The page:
Even in Nazi Germany one could prove innocence

2010 2010-08-27T18:24:40+0300 1970-01-01T03:00:00+0300 en https://spring96.org/files/images/sources/siuchyk.jpg The Human Rights Center “Viasna” The Human Rights Center “Viasna”
The Human Rights Center “Viasna”
Viachaslau Siuchyk

Viachaslau Siuchyk


In today’s Belarus, an individual is deprived of any opportunities to exonerate oneself, says human rights activist Siarhei Ustsinau, analyzing the verdict by Judge Aksana Reliava of Minsk Savetski Court in the civil case of activist Viachaslau Siuchyk.

The Judge accepted the testimony by three policemen, who claimed that the activist had used foul language in a public place, despite four other testimonies.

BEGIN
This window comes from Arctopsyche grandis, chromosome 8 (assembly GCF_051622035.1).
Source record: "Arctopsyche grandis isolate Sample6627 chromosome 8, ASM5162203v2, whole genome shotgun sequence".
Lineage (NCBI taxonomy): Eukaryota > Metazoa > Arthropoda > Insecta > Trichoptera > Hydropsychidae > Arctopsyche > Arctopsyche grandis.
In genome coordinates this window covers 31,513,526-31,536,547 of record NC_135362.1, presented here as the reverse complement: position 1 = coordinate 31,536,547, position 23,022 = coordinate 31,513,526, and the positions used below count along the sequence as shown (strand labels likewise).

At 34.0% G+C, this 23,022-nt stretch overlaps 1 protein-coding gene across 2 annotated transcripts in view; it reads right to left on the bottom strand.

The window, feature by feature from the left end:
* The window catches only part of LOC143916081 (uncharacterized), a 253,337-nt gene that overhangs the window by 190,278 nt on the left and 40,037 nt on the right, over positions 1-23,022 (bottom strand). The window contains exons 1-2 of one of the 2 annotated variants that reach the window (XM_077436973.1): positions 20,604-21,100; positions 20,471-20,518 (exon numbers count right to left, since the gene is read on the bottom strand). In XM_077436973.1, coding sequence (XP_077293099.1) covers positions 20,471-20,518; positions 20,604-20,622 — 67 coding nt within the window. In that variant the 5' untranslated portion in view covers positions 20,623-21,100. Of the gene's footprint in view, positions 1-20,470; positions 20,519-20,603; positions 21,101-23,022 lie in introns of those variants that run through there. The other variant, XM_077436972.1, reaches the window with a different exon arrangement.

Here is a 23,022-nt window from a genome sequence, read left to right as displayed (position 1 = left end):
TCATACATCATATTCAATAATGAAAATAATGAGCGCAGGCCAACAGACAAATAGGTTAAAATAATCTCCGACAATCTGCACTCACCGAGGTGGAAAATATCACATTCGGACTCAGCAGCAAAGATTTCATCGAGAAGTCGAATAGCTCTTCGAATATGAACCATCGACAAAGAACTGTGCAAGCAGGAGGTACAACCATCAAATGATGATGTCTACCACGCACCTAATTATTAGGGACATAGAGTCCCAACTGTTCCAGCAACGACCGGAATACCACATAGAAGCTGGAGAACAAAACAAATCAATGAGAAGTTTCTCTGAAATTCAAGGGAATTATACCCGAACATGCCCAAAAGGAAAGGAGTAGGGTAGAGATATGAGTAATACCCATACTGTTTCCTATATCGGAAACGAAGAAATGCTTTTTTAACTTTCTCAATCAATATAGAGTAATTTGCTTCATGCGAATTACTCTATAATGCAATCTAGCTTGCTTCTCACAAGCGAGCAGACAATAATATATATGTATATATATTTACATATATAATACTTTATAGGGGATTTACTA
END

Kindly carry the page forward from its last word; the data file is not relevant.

‘Supposing Mr. Siuchyk did use foul language, then the court should have established the victims of the alleged offence,’ says the human rights defender.

Siarhei Ustsinau believes that the verdict is an example of judicial arbitrariness, which was not used in the Nazi Germany, referring to the Reichstag fire trial, when the accused Georgi Dimitrov defended himself and was eventually able to prove innocence.

‘The ‘independent justice’ we are having can accuse anyone of anything, with the accused being unable to prove innocence,’ says the human rights activist.


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